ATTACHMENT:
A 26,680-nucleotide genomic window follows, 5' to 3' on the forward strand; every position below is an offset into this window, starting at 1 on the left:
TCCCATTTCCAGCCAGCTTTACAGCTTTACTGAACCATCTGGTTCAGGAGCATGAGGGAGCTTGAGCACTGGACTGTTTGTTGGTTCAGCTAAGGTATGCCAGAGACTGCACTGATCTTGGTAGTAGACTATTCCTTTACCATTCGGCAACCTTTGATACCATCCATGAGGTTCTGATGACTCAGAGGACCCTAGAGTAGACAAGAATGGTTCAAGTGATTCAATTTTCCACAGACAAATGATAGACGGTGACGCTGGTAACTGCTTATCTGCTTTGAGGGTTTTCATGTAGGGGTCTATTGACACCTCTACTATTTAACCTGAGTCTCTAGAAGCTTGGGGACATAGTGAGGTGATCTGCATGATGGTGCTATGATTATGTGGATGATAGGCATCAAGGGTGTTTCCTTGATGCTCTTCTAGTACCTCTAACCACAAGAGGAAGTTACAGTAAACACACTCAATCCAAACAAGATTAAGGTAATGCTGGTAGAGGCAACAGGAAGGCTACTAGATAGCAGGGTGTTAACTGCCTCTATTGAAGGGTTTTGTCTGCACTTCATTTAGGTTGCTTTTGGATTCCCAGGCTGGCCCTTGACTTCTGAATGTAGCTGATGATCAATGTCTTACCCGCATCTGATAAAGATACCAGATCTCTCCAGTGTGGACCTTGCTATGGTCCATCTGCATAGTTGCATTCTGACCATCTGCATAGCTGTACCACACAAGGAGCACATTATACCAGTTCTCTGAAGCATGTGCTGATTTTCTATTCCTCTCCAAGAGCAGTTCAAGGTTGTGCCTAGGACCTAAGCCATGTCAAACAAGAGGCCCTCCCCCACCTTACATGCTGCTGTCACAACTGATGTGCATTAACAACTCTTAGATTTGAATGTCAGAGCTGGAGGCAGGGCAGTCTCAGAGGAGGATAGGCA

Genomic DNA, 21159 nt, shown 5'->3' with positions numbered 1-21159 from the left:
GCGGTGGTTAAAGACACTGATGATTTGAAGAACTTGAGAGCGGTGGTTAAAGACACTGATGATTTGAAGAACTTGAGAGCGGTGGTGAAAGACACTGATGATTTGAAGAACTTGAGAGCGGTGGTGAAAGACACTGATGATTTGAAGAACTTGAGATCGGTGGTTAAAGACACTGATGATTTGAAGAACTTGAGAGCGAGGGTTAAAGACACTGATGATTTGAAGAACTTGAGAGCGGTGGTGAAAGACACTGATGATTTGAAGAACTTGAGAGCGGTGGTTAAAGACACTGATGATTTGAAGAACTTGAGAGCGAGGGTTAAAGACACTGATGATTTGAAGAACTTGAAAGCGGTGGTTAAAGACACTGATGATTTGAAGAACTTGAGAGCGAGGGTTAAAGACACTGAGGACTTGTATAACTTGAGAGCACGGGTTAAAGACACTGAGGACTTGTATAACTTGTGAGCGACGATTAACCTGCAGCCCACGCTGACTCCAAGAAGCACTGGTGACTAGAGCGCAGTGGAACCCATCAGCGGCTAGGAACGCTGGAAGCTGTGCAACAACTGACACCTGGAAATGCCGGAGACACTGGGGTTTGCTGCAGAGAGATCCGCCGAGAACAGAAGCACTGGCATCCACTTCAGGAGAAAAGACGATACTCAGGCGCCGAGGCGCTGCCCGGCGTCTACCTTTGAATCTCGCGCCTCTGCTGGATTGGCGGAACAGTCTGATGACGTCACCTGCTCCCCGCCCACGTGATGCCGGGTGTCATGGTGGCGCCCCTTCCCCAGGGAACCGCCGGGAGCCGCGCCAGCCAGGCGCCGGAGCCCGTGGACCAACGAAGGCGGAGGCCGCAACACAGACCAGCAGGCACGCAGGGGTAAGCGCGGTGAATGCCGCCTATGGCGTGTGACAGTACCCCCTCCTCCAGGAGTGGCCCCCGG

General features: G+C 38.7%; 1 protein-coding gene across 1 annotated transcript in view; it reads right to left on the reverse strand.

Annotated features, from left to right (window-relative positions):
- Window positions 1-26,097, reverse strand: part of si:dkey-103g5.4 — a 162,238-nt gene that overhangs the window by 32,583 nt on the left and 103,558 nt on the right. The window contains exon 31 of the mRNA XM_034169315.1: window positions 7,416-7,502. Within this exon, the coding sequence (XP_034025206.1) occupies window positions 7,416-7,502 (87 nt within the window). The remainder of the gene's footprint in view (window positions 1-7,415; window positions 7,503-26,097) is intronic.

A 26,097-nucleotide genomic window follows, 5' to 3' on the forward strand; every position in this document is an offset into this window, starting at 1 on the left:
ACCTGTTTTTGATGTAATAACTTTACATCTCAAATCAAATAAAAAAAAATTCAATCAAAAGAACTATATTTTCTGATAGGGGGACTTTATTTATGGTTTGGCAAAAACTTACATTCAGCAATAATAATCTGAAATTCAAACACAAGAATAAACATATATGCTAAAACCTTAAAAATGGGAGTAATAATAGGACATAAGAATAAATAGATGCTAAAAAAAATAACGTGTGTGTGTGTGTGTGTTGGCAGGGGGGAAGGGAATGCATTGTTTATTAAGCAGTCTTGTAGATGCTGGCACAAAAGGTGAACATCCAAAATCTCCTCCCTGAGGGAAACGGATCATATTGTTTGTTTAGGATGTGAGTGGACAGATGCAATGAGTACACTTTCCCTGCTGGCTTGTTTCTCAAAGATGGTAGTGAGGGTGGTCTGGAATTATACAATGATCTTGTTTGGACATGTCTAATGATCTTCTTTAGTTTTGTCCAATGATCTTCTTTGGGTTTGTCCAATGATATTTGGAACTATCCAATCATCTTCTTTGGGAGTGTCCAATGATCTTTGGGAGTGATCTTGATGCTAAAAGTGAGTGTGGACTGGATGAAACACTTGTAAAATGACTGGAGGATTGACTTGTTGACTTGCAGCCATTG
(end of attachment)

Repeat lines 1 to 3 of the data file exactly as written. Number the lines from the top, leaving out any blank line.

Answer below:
A 26,680-nucleotide genomic window follows, 5' to 3' on the forward strand; every position below is an offset into this window, starting at 1 on the left:
TCCCATTTCCAGCCAGCTTTACAGCTTTACTGAACCATCTGGTTCAGGAGCATGAGGGAGCTTGAGCACTGGACTGTTTGTTGGTTCAGCTAAGGTATGCCAGAGACTGCACTGATCTTGGTAGTAGACTATTCCTTTACCATTCGGCAACCTTTGATACCATCCATGAGGTTCTGATGACTCAGAGGACCCTAGAGTAGACAAGAATGGTTCAAGTGATTCAATTTTCCACAGACAAATGATAGACGGTGACGCTGGTAACTGCTTATCTGCTTTGAGGGTTTTCATGTAGGGGTCTATTGACACCTCTACTATTTAACCTGAGTCTCTAGAAGCTTGGGGACATAGTGAGGTGATCTGCATGATGGTGCTATGATTATGTGGATGATAGGCATCAAGGGTGTTTCCTTGATGCTCTTCTAGTACCTCTAACCACAAGAGGAAGTTACAGTAAACACACTCAATCCAAACAAGATTAAGGTAATGCTGGTAGAGGCAACAGGAAGGCTACTAGATAGCAGGGTGTTAACTGCCTCTATTGAAGGGTTTTGTCTGCACTTCATTTAGGTTGCTTTTGGATTCCCAGGCTGGCCCTTGACTTCTGAATGTAGCTGATGATCAATGTCTTACCCGCATCTGATAAAGATACCAGATCTCTCCAGTGTGGACCTTGCTATGGTCCATCTGCATAGTTGCATTCTGACCATCTGCATAGCTGTACCACACAAGGAGCACATTATACCAGTTCTCTGAAGCATGTGCTGATTTTCTATTCCTCTCCAAGAGCAGTTCAAGGTTGTGCCTAGGACCTAAGCCATGTCAAACAAGAGGCCCTCCCCCACCTTACATGCTGCTGTCACAACTGATGTGCATTAACAACTCTTAGATTTGAATGTCAGAGCTGGAGGCAGGGCAGTCTCAGAGGAGGATAGGCA

Genomic DNA, 21159 nt, shown 5'->3' with positions numbered 1-21159 from the left: